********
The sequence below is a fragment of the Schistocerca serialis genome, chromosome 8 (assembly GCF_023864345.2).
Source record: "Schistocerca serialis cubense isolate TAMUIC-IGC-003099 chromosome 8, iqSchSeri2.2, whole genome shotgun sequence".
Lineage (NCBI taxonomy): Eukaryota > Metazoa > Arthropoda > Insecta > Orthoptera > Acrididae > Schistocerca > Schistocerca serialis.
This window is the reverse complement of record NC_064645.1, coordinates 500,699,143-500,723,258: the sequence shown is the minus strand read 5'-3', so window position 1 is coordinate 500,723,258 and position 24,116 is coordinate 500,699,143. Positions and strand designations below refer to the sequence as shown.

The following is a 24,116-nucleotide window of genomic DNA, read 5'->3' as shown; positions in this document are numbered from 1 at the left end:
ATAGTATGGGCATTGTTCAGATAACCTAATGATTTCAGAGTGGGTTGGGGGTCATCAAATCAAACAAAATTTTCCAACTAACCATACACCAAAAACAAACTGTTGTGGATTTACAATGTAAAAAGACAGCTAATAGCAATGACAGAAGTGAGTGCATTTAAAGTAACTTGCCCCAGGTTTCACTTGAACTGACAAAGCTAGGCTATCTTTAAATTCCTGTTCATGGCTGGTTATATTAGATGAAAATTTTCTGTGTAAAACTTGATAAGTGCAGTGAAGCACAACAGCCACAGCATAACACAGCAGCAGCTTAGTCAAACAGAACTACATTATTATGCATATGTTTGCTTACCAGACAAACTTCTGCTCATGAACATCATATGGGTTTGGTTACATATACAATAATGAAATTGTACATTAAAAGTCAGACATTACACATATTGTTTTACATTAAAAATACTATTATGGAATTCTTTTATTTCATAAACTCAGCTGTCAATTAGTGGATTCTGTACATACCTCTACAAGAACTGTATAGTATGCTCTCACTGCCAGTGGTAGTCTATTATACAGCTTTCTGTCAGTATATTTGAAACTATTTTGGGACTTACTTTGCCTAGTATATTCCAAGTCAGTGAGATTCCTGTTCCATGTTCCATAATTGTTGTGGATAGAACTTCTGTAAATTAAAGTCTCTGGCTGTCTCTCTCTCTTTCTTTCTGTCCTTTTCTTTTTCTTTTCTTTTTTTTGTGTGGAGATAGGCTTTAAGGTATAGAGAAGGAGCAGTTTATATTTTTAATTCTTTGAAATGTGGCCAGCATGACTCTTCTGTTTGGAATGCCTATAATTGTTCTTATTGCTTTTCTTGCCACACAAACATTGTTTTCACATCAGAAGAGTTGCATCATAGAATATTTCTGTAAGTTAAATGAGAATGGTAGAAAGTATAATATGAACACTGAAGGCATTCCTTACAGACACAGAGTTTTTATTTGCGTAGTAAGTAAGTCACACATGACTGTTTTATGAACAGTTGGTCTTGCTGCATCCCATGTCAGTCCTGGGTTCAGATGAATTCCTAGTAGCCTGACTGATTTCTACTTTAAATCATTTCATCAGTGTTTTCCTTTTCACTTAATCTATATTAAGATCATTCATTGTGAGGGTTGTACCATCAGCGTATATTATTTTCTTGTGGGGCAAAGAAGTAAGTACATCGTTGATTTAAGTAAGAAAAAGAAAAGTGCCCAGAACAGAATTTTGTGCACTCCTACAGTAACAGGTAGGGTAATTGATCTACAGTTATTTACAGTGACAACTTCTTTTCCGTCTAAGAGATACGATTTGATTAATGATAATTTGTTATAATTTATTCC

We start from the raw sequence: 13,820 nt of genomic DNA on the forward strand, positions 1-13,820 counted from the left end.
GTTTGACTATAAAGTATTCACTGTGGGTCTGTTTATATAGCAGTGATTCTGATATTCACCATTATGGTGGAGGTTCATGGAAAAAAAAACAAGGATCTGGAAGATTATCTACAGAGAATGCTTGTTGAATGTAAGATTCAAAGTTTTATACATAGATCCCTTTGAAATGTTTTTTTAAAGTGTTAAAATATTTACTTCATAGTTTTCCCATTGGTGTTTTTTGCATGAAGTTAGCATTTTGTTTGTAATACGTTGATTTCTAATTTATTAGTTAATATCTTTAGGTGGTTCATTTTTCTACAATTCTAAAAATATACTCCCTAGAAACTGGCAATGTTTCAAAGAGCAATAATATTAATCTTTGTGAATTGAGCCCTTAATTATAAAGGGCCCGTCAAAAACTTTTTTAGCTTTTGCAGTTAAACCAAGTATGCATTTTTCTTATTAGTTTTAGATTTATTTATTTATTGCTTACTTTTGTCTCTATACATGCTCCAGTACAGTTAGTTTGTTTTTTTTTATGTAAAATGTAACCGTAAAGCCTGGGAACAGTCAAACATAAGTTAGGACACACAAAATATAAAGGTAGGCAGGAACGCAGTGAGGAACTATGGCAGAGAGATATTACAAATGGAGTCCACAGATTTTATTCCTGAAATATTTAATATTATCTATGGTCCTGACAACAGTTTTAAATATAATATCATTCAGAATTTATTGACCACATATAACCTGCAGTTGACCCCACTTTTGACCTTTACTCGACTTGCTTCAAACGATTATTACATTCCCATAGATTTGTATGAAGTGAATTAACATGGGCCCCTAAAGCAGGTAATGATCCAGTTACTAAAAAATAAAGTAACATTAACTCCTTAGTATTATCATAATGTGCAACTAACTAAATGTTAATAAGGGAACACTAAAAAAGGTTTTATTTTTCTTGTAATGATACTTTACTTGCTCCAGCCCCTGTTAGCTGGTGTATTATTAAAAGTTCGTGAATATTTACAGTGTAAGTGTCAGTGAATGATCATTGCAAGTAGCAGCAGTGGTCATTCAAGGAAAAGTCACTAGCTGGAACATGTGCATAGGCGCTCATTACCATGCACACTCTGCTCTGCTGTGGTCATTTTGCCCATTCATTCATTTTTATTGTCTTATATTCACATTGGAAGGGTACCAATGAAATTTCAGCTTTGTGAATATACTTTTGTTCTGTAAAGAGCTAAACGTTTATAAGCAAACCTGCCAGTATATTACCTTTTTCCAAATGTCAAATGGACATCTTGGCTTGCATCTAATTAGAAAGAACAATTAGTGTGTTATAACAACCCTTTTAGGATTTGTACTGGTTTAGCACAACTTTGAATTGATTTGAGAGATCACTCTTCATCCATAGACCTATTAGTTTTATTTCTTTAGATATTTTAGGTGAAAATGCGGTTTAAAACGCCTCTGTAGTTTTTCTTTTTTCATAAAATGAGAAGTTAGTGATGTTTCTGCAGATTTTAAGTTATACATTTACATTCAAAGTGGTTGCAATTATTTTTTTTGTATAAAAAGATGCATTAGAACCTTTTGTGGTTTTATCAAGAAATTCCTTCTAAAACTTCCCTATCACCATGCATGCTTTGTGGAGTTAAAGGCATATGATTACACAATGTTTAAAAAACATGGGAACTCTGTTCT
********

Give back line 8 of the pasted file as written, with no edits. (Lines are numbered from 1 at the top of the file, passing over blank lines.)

GTTTGACTATAAAGTATTCACTGTGGGTCTGTTTATATAGCAGTGATTCTGATATTCACCATTATGGTGGAGGTTCATGGAAAAAAAAACAAGGATCTGGAAGATTATCTACAGAGAATGCTTGTTGAATGTAAGATTCAAAGTTTTATACATAGATCCCTTTGAAATGTTTTTTTAAAGTGTTAAAATATTTACTTCATAGTTTTCCCATTGGTGTTTTTTGCATGAAGTTAGCATTTTGTTTGTAATACGTTGATTTCTAATTTATTAGTTAATATCTTTAGGTGGTTCATTTTTCTACAATTCTAAAAATATACTCCCTAGAAACTGGCAATGTTTCAAAGAGCAATAATATTAATCTTTGTGAATTGAGCCCTTAATTATAAAGGGCCCGTCAAAAACTTTTTTAGCTTTTGCAGTTAAACCAAGTATGCATTTTTCTTATTAGTTTTAGATTTATTTATTTATTGCTTACTTTTGTCTCTATACATGCTCCAGTACAGTTAGTTTGTTTTTTTTTATGTAAAATGTAACCGTAAAGCCTGGGAACAGTCAAACATAAGTTAGGACACACAAAATATAAAGGTAGGCAGGAACGCAGTGAGGAACTATGGCAGAGAGATATTACAAATGGAGTCCACAGATTTTATTCCTGAAATATTTAATATTATCTATGGTCCTGACAACAGTTTTAAATATAATATCATTCAGAATTTATTGACCACATATAACCTGCAGTTGACCCCACTTTTGACCTTTACTCGACTTGCTTCAAACGATTATTACATTCCCATAGATTTGTATGAAGTGAATTAACATGGGCCCCTAAAGCAGGTAATGATCCAGTTACTAAAAAATAAAGTAACATTAACTCCTTAGTATTATCATAATGTGCAACTAACTAAATGTTAATAAGGGAACACTAAAAAAGGTTTTATTTTTCTTGTAATGATACTTTACTTGCTCCAGCCCCTGTTAGCTGGTGTATTATTAAAAGTTCGTGAATATTTACAGTGTAAGTGTCAGTGAATGATCATTGCAAGTAGCAGCAGTGGTCATTCAAGGAAAAGTCACTAGCTGGAACATGTGCATAGGCGCTCATTACCATGCACACTCTGCTCTGCTGTGGTCATTTTGCCCATTCATTCATTTTTATTGTCTTATATTCACATTGGAAGGGTACCAATGAAATTTCAGCTTTGTGAATATACTTTTGTTCTGTAAAGAGCTAAACGTTTATAAGCAAACCTGCCAGTATATTACCTTTTTCCAAATGTCAAATGGACATCTTGGCTTGCATCTAATTAGAAAGAACAATTAGTGTGTTATAACAACCCTTTTAGGATTTGTACTGGTTTAGCACAACTTTGAATTGATTTGAGAGATCACTCTTCATCCATAGACCTATTAGTTTTATTTCTTTAGATATTTTAGGTGAAAATGCGGTTTAAAACGCCTCTGTAGTTTTTCTTTTTTCATAAAATGAGAAGTTAGTGATGTTTCTGCAGATTTTAAGTTATACATTTACATTCAAAGTGGTTGCAATTATTTTTTTTGTATAAAAAGATGCATTAGAACCTTTTGTGGTTTTATCAAGAAATTCCTTCTAAAACTTCCCTATCACCATGCATGCTTTGTGGAGTTAAAGGCATATGATTACACAATGTTTAAAAAACATGGGAACTCTGTTCT